I recently saw a very amusing two-panel comic strip. The first panel, embellished with a banner saying “Inappropriate Catcalling,” shows the classic situation of a car driving by the silhouette of a shapely woman walking under a streetlamp. The car is calling, “Nice legs, sweetheart!” to the pedestrian as it passes by.
The second panel, emblazoned, “Appropriate Catcalling,” shows a cat curled up by a cell phone. A comforting voice is coming out of the phone, telling the cat, “Hey, pal, I know things are rough for you right now, but I really hope that soon you’ll be happy. You deserve to be happy.”
I laughed pretty heartily at this little comic. Perhaps my laughter comes from an appreciation of an absurd world in which cats require comfort and bolstering up for the future. Perhaps it comes from a sense of relief when the second panel strays from a theme that causes my inner feminist to cringe. Perhaps it has to do with a reexamination of the words involved. I never really think about the fact that this action is called “catcalling,” after all, and this comic put the phrase into a new and interesting context where two very different instances with the exact same title are laid out side by side. Or perhaps my amusement with this comic strip comes from my sense of belonging to a secret club that gets why it is funny. While I don’t think this joke is terribly complex, I wouldn’t assume that everyone alive today would understand it. Perhaps this gives me a thrill that pumps blood into my organs around and causes a burst of laughter.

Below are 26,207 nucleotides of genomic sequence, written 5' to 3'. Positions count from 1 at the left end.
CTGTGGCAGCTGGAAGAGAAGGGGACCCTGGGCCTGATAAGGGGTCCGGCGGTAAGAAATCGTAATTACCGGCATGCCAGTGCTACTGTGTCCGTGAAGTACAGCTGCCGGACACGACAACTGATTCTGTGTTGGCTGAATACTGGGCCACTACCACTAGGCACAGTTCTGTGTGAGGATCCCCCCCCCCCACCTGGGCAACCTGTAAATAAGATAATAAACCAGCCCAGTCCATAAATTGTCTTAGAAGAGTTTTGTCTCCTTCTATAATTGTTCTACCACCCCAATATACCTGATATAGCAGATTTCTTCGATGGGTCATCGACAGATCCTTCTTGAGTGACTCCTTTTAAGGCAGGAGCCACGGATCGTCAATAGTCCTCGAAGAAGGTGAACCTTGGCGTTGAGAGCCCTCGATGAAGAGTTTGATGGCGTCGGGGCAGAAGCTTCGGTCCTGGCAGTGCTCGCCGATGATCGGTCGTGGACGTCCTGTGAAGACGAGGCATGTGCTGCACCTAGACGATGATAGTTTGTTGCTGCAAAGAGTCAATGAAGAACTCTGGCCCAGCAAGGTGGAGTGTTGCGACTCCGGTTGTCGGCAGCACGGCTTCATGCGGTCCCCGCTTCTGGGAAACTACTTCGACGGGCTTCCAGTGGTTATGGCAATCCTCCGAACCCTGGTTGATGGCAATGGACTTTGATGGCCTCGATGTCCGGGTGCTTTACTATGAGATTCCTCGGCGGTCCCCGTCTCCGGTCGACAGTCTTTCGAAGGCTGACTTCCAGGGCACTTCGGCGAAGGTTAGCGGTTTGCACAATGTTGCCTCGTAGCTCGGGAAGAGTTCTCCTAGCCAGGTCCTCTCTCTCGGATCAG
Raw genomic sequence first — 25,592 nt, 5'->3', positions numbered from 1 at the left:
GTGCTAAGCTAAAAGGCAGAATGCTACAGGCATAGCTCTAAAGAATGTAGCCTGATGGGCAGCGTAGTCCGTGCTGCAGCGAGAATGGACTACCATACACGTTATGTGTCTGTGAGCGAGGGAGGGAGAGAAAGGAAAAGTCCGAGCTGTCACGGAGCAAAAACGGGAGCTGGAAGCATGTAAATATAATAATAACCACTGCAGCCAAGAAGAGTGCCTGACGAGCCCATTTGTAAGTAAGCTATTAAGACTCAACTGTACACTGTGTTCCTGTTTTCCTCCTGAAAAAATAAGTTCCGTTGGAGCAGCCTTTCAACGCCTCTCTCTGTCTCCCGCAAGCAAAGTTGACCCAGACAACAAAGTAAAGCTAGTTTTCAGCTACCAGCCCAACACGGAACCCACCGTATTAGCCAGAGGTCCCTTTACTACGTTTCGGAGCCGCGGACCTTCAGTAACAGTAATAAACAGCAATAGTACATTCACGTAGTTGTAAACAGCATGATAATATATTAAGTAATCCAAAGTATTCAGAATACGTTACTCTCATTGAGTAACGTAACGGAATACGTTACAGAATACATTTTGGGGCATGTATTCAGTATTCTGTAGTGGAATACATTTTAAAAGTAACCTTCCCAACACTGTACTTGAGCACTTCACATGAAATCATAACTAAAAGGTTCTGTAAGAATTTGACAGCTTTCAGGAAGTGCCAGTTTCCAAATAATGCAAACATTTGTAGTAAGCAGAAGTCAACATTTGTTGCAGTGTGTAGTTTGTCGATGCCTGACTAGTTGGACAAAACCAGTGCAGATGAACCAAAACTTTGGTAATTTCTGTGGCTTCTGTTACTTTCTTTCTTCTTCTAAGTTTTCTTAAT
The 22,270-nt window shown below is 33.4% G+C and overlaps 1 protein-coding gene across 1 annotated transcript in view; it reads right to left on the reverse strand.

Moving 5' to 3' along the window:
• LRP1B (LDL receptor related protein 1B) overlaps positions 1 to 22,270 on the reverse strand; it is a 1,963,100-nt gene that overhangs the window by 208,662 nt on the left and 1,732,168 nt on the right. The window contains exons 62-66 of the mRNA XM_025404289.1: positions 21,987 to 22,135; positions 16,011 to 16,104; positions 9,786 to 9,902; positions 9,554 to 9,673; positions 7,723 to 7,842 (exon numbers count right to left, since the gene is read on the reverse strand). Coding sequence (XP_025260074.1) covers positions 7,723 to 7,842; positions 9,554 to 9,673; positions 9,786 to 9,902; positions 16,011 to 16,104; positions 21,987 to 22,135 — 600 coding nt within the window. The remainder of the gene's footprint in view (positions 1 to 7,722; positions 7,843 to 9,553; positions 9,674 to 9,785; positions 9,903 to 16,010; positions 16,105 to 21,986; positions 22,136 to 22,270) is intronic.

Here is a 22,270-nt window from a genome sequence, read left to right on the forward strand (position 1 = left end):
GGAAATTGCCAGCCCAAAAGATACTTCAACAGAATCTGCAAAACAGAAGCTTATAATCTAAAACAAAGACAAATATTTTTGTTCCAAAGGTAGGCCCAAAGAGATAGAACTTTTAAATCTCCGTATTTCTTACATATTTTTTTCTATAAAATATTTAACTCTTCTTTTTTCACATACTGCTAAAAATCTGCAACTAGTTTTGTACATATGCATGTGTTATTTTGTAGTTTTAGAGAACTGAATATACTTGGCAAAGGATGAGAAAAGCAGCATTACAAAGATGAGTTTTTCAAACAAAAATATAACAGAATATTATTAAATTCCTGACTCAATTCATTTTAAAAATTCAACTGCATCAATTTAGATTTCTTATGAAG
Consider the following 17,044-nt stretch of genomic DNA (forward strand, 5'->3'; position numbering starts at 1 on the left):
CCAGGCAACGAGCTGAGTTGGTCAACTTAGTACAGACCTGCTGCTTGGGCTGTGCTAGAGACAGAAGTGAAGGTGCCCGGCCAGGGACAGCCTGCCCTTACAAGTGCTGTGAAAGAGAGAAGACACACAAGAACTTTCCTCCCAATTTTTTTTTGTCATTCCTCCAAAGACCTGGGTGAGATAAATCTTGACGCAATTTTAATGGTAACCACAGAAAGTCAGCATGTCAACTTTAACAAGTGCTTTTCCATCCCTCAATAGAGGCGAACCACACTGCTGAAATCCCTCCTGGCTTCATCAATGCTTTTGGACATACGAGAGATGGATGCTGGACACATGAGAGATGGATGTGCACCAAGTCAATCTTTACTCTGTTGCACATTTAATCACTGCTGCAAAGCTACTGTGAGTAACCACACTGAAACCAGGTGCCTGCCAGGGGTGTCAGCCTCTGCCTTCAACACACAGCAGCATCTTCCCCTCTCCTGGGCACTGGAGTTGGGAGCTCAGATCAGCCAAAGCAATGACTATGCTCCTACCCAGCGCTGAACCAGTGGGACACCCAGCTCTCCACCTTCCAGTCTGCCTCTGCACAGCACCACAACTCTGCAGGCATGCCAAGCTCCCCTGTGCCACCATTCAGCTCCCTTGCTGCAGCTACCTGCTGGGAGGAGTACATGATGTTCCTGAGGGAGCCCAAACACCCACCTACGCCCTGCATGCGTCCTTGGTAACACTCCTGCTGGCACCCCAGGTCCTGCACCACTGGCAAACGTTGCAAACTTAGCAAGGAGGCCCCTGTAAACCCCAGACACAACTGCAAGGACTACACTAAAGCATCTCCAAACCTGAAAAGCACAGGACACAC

A person must have a cultural context before he or she can understand the subtleties of an instance of humor like this, even when the instance described is not overly complicated. One must, however, understand the society that not only has rampant catcalling but also finds it inappropriate. It is also worth noting that our society has become somewhat obsessed with cats as of late. “Cat people” are getting more attention on social media than ever before, and it does not really seem all that far-fetched that a person may want to comfort his or her cat in this way. All this simply adds to the humorous content of this short and sweet comic strip.
Additional context helps us enjoy almost anything a little bit more. In Voltaire’s Candide, the author deflates notions of metaphysics, religion, government and philosophy. Readers will have a much fuller enjoyment of the humor here if they are able to draw parallels to the various academic fields that Voltaire incorporates. Just as the comic causes one to think about the origins and subtleties of words, Candide causes readers to reexamine what it is about these various disciplines that we so revere. The fact that these are fields to be respected is so ingrained in us that we often do no stop to laugh when they are ridiculous or incongruous. We rethink the word “catcalling” in the comic strip, but we rethink metaphysics and its teachings in Voltaire’s classic work. Both deserve a reexamination.
Candide’s Dr. Pangloss is a philosopher who arrives, through the power of his own observation and mental capacities, at the idea that the world that exists is the best world that could exist. He passes this wisdom on to his disciple, Candide, along with the idea that everything is part of a greater plan. Standing alone, this idea seems appropriately philosophical and wise. When Candide tries to live out this position, however, he is painfully shot down and exploited for his naiveté. Terrible thing after terrible thing happens to our protagonist, and we can see his ideas beginning to change ever so slightly. By the middle of the tale, he has already abandoned some of his altruistic ways and become a murderer, out seeking a profit so he might buy back his love.
This narrative subverts all expectations of the gentle philosopher whom Voltaire has presented to readers in the opening paragraph of his story. Humor in this tale comes largely from the readers’ connection of previous details in their larger contexts. Much like the catcalling example, expectations are subverted, and the one who laughs is in the know of a larger context for the joke.